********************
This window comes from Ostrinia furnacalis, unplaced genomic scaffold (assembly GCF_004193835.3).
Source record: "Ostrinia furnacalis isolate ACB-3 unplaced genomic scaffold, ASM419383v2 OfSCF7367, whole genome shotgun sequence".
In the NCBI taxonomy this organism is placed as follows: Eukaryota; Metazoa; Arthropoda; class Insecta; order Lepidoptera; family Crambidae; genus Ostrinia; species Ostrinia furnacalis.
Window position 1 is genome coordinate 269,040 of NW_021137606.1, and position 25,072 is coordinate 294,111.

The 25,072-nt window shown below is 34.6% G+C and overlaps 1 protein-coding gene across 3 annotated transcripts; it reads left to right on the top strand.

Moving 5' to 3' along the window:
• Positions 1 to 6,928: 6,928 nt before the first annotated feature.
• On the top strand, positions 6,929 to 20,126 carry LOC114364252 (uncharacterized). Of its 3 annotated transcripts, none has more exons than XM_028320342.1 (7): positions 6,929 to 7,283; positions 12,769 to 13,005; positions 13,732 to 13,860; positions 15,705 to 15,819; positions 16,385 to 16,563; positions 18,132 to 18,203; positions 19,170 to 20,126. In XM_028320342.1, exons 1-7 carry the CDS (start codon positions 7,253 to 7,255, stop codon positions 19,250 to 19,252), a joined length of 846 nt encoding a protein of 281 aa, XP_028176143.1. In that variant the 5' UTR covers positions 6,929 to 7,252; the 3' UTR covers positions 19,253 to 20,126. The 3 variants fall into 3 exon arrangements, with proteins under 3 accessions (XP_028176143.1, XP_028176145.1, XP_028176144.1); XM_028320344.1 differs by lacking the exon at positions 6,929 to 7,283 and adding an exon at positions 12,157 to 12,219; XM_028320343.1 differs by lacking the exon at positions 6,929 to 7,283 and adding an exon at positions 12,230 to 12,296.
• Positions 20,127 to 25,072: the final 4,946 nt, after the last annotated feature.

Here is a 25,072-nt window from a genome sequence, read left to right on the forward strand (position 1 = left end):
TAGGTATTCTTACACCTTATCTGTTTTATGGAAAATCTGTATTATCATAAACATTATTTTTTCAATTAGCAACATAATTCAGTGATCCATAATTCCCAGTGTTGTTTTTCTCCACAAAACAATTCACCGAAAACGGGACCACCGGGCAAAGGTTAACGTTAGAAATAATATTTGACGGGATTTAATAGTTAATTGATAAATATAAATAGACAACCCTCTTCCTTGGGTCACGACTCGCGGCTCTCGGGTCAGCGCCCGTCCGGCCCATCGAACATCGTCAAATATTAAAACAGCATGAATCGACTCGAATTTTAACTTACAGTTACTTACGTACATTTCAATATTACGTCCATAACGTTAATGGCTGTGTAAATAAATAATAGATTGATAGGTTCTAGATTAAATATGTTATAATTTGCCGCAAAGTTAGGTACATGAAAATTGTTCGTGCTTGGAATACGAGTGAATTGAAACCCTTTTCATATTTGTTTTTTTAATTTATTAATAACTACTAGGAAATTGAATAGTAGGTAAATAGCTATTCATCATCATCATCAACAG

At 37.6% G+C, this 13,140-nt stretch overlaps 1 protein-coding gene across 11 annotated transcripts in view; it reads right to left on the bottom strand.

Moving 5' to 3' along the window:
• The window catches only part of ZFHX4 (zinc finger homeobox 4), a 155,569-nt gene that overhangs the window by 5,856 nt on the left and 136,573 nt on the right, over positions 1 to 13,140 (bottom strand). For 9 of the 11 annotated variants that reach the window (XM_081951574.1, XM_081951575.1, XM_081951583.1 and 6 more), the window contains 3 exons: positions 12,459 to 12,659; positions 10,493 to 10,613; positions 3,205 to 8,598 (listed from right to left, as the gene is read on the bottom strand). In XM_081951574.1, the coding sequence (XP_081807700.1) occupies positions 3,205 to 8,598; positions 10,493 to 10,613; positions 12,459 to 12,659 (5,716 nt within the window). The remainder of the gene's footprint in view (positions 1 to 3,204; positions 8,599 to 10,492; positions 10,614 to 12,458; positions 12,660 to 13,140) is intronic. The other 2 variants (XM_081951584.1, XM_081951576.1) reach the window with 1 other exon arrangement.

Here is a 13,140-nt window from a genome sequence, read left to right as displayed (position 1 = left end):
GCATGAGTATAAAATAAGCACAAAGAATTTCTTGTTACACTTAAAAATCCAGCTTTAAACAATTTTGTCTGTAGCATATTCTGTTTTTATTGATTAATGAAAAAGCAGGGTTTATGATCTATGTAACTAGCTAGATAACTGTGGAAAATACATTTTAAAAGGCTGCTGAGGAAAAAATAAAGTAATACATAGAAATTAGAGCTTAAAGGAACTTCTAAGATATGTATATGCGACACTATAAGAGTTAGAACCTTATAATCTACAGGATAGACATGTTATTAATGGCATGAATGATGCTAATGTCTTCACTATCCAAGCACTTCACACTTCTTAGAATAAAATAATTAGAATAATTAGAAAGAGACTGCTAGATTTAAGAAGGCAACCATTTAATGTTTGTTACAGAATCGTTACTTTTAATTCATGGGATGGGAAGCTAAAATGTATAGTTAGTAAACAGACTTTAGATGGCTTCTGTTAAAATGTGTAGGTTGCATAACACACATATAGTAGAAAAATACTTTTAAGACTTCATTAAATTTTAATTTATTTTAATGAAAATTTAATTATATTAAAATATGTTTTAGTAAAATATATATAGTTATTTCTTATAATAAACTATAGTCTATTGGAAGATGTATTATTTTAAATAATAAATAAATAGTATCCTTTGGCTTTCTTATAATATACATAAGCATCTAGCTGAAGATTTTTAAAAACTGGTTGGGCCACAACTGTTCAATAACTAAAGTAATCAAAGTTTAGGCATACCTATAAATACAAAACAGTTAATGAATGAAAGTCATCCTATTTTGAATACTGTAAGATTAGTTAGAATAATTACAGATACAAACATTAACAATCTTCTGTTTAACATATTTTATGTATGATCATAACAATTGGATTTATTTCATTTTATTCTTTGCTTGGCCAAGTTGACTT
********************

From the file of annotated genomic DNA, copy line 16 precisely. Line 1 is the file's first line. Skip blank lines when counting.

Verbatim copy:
GCATGAGTATAAAATAAGCACAAAGAATTTCTTGTTACACTTAAAAATCCAGCTTTAAACAATTTTGTCTGTAGCATATTCTGTTTTTATTGATTAATGAAAAAGCAGGGTTTATGATCTATGTAACTAGCTAGATAACTGTGGAAAATACATTTTAAAAGGCTGCTGAGGAAAAAATAAAGTAATACATAGAAATTAGAGCTTAAAGGAACTTCTAAGATATGTATATGCGACACTATAAGAGTTAGAACCTTATAATCTACAGGATAGACATGTTATTAATGGCATGAATGATGCTAATGTCTTCACTATCCAAGCACTTCACACTTCTTAGAATAAAATAATTAGAATAATTAGAAAGAGACTGCTAGATTTAAGAAGGCAACCATTTAATGTTTGTTACAGAATCGTTACTTTTAATTCATGGGATGGGAAGCTAAAATGTATAGTTAGTAAACAGACTTTAGATGGCTTCTGTTAAAATGTGTAGGTTGCATAACACACATATAGTAGAAAAATACTTTTAAGACTTCATTAAATTTTAATTTATTTTAATGAAAATTTAATTATATTAAAATATGTTTTAGTAAAATATATATAGTTATTTCTTATAATAAACTATAGTCTATTGGAAGATGTATTATTTTAAATAATAAATAAATAGTATCCTTTGGCTTTCTTATAATATACATAAGCATCTAGCTGAAGATTTTTAAAAACTGGTTGGGCCACAACTGTTCAATAACTAAAGTAATCAAAGTTTAGGCATACCTATAAATACAAAACAGTTAATGAATGAAAGTCATCCTATTTTGAATACTGTAAGATTAGTTAGAATAATTACAGATACAAACATTAACAATCTTCTGTTTAACATATTTTATGTATGATCATAACAATTGGATTTATTTCATTTTATTCTTTGCTTGGCCAAGTTGACTT